lemma closure_preimage_le (f : M →* N) (s : set N) : closure (f ⁻¹' s) ≤ (closure s).comap f := closure_le.2 $ λ x hx, mem_coe.2 $ mem_comap.2 $ subset_closure hx lemma map_mclosure (f : M →* N) (s : set M) : (closure s).map f = closure (f '' s) := le_antisymm (map_le_iff_le_comap.2 $ le_trans (closure_mono $ set.subset_preimage_image _ _) (closure_preimage_le _ _)) (closure_le.2 $ set.image_subset _ subset_closure)

#### Yury G. Kudryashov (Apr 07 2020 at 19:49):

I think that something similar can be done for ideals as well.

#### orlando (Apr 07 2020 at 19:56):

ok i thinck ` (closure_le.2 $ set.image_subset _ subset_closure) `

is the same than my ` exact ideal.span_mono (set_image_S_subset_set_image_span_S A B f S), `

So if i understand, i have to deal with ` comap `

... ahah Kenny play also with comap at the beginning of the topic here

#### Yury G. Kudryashov (Apr 07 2020 at 19:57):

`comap`

is the preimage

#### Kevin Buzzard (Apr 07 2020 at 20:16):

`map`

= image = pushforward, `comap`

= pullback = preimage

#### orlando (Apr 07 2020 at 20:27):

Ok perhaps it's not the shortest proof :joy:

import algebra.category.CommRing import ring_theory.ideals import ring_theory.ideal_operations universes u local notation `Ring` := CommRing.{u} local notation `Set` := Type u lemma set_image_S_subset_set_image_span_S (A B : Ring )(f : A ⟶ B) (S : set A) : set.image f S ⊆ set.image f (ideal.span S) := begin apply set.image_subset, exact ideal.subset_span, end lemma ideal.map_span_eq_span_image(A B : Ring )(f : A ⟶ B) (S : set A): ideal.span (set.image f S) = ideal.map f (ideal.span S) := begin -- unfold ideal.map, apply le_antisymm, exact ideal.span_mono (set_image_S_subset_set_image_span_S A B f S), have ccl3 : S ≤ ideal.comap f (ideal.span (set.image f S)), unfold ideal.comap, have T : S ⊆ ⇑f ⁻¹' ↑(ideal.span (⇑f '' S)), have T' : set.image f S ⊆ ↑(ideal.span (⇑f '' S)), exact ideal.subset_span, apply set.image_subset_iff.1 T', exact T, have ccl2 : ideal.span S ≤ ideal.comap f (ideal.span (set.image f S)), apply ideal.span_le.2 ccl3, have ccl : ideal.map f (ideal.span S) ≤ ideal.span (set.image f S), apply ideal.map_le_iff_le_comap.2 ccl2, exact ccl, end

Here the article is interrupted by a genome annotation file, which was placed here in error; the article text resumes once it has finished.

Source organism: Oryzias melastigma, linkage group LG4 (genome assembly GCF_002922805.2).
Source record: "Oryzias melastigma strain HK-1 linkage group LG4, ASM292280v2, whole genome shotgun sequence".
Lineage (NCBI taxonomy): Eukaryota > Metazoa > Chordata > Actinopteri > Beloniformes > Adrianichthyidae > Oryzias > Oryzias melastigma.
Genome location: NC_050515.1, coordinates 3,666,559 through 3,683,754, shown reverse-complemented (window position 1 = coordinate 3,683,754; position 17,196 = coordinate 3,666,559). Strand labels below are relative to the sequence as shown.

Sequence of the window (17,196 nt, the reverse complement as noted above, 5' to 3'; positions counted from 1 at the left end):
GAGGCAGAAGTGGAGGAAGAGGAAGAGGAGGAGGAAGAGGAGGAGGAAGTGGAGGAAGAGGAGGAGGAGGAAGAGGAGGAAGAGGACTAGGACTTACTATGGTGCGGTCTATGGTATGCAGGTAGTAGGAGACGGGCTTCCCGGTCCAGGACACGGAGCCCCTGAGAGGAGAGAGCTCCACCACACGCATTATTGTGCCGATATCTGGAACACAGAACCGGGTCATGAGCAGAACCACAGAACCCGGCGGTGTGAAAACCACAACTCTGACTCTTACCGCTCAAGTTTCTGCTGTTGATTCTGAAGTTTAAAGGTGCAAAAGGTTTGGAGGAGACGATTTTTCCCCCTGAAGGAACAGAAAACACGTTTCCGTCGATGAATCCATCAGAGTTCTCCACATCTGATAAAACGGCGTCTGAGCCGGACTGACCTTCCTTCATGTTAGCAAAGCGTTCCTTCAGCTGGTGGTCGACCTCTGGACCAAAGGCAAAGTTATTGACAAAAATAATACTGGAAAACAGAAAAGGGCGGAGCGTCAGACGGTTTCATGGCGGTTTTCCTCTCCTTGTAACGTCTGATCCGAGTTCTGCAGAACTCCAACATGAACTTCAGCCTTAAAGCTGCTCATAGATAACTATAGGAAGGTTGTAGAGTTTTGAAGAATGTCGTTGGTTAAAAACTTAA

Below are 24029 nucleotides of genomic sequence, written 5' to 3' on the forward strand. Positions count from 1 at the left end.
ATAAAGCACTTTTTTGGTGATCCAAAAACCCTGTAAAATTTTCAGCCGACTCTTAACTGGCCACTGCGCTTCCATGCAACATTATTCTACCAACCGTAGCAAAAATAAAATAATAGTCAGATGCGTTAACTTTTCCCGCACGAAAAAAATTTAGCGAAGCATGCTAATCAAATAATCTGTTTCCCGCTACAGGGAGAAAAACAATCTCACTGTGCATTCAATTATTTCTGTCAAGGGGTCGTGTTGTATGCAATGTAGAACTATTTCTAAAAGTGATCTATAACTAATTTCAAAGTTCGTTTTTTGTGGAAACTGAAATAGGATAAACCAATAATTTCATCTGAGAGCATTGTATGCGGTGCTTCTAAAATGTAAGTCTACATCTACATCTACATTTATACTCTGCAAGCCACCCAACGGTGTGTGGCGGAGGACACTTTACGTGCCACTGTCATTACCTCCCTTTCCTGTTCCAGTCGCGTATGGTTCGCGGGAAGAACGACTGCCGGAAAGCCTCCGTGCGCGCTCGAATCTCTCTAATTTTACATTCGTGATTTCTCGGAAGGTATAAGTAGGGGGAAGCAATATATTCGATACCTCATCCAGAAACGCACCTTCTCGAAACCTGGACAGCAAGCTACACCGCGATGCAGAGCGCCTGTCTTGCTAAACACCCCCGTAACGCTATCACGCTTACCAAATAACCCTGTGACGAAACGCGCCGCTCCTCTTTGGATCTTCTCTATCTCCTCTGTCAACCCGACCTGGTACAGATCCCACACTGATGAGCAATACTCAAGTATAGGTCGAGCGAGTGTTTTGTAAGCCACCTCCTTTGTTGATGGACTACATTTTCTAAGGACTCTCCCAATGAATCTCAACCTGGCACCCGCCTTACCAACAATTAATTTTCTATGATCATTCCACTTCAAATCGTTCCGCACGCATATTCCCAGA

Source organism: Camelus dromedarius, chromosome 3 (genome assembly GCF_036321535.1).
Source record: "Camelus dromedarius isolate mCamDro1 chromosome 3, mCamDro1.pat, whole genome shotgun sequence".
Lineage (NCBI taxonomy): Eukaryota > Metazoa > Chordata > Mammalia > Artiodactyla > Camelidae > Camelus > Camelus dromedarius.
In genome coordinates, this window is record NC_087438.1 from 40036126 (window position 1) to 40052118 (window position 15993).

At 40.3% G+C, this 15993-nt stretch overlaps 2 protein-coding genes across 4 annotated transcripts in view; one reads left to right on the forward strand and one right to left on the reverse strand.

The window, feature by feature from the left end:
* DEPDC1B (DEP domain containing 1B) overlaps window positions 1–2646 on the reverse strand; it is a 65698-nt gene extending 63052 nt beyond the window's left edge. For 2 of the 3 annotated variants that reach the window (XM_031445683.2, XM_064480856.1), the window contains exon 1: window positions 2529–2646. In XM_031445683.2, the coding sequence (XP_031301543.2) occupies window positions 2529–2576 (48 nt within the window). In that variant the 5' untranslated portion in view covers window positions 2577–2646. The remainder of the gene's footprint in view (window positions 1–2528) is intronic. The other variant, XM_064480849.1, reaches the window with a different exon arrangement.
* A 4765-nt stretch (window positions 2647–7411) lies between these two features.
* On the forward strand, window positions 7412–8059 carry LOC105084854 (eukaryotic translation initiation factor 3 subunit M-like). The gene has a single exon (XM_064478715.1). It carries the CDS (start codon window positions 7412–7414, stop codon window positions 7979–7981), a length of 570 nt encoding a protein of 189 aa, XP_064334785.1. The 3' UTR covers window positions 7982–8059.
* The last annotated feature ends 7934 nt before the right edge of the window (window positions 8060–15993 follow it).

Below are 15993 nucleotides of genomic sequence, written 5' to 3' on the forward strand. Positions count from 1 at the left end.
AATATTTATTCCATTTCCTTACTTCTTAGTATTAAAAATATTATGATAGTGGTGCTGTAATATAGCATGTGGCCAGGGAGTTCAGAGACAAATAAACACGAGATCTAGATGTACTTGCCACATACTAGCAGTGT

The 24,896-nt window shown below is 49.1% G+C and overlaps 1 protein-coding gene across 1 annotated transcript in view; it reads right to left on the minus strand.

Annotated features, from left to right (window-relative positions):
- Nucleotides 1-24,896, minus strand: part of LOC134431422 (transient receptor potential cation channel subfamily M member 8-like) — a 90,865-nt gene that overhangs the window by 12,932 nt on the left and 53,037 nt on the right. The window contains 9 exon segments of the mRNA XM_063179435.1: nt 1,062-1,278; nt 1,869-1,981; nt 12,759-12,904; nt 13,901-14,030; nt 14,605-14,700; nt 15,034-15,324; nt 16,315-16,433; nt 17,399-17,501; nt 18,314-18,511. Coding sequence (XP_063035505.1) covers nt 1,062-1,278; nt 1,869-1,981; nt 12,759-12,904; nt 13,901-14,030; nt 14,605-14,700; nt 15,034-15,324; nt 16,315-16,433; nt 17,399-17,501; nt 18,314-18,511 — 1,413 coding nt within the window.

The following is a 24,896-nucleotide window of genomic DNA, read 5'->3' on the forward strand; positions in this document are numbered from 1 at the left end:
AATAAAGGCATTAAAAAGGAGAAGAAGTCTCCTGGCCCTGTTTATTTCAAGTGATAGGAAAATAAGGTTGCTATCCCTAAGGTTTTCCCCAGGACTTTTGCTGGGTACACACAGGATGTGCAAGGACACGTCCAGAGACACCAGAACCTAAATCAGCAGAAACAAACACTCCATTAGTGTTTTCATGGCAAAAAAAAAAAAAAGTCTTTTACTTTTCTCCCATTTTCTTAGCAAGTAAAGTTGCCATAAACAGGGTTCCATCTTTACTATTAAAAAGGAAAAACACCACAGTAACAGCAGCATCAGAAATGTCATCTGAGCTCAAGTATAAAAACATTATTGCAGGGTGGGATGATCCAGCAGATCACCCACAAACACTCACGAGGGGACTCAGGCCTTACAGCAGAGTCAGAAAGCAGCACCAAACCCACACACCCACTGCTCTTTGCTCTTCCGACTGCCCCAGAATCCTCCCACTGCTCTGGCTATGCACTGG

#### orlando (Apr 07 2020 at 20:35):

lemma set_image_S_subset_set_image_span_S (A B : Ring )(f : A ⟶ B) (S : set A) : set.image f S ⊆ set.image f (ideal.span S) := begin apply set.image_subset, exact ideal.subset_span, end lemma ideal.map_span_eq_span_image(A B : Ring )(f : A ⟶ B) (S : set A): ideal.span (set.image f S) = ideal.map f (ideal.span S) := begin apply le_antisymm, exact ideal.span_mono (set_image_S_subset_set_image_span_S A B f S), exact ideal.map_le_iff_le_comap.2 (ideal.span_le.2 (set.image_subset_iff.1 (ideal.subset_span))), end

#### orlando (Apr 07 2020 at 20:36):

shorter :grinning_face_with_smiling_eyes:

#### Yury G. Kudryashov (Apr 07 2020 at 20:44):

I wonder what is the general statement here. Probably it should involve four `galois_insertion`

s (two closure/coe, image/preimage, and map/comap).

#### Kevin Buzzard (Apr 07 2020 at 20:54):

Hey @orlando it's great that your proofs got shorter -- now can you write them in term mode? That way they will compile quicker

#### Patrick Massot (Apr 07 2020 at 20:55):

I'm not sure this is true.

#### Kevin Buzzard (Apr 07 2020 at 20:55):

Opening up tactic mode has a cost, no?

#### Yury G. Kudryashov (Apr 07 2020 at 20:59):

For short proofs this should be true but for longer proofs elaborating parts one after another may help Lean. At least I remember some proofs that were failing in term mode because Lean wanted to elaborate arguments left to right. Rewriting using `refine; exact`

made them work. I suspect that it's possible to make an example where "fails" will be replaced by "slow".

#### orlando (Apr 07 2020 at 20:59):

without Begin end ??? Kevin ?

#### Yury G. Kudryashov (Apr 07 2020 at 21:05):

BTW, you can use `#print`

to see the term mode proof generated by your tactic mode proof.

#### Yury G. Kudryashov (Apr 07 2020 at 21:05):

It can be much longer than the tactic proof.

#### orlando (Apr 09 2020 at 15:34):

hum another problem i don't know how to do this without the description in term of linear combinaison :confused:

import algebra.category.CommRing import ring_theory.ideals import ring_theory.ideal_operations local notation `Ring` := CommRing. lemma inverse_image_ideal (A B : Ring)(f : A ⟶ B)(S : set B) : ideal.span (set.preimage f S) = ideal.comap f (ideal.span S) := begin apply le_antisymm, -- double inclusion rw ideal.span_le, -- span S \leq I ↔ S ≤ I apply set.preimage_mono ideal.subset_span, sorry, end

#### Kevin Buzzard (Apr 09 2020 at 15:43):

Is this true?

#### Kevin Buzzard (Apr 09 2020 at 15:44):

What about $A=\mathbb{Z}$ and $B=\mathbb{C}$ and $S=\{\pi\}$?

#### Kevin Buzzard (Apr 09 2020 at 15:46):

You have access to "proof using linear combination" with things like `submodule.span_induction`

#### orlando (Apr 09 2020 at 16:03):

:face_palm: :face_palm:

Last updated: May 19 2021 at 02:10 UTC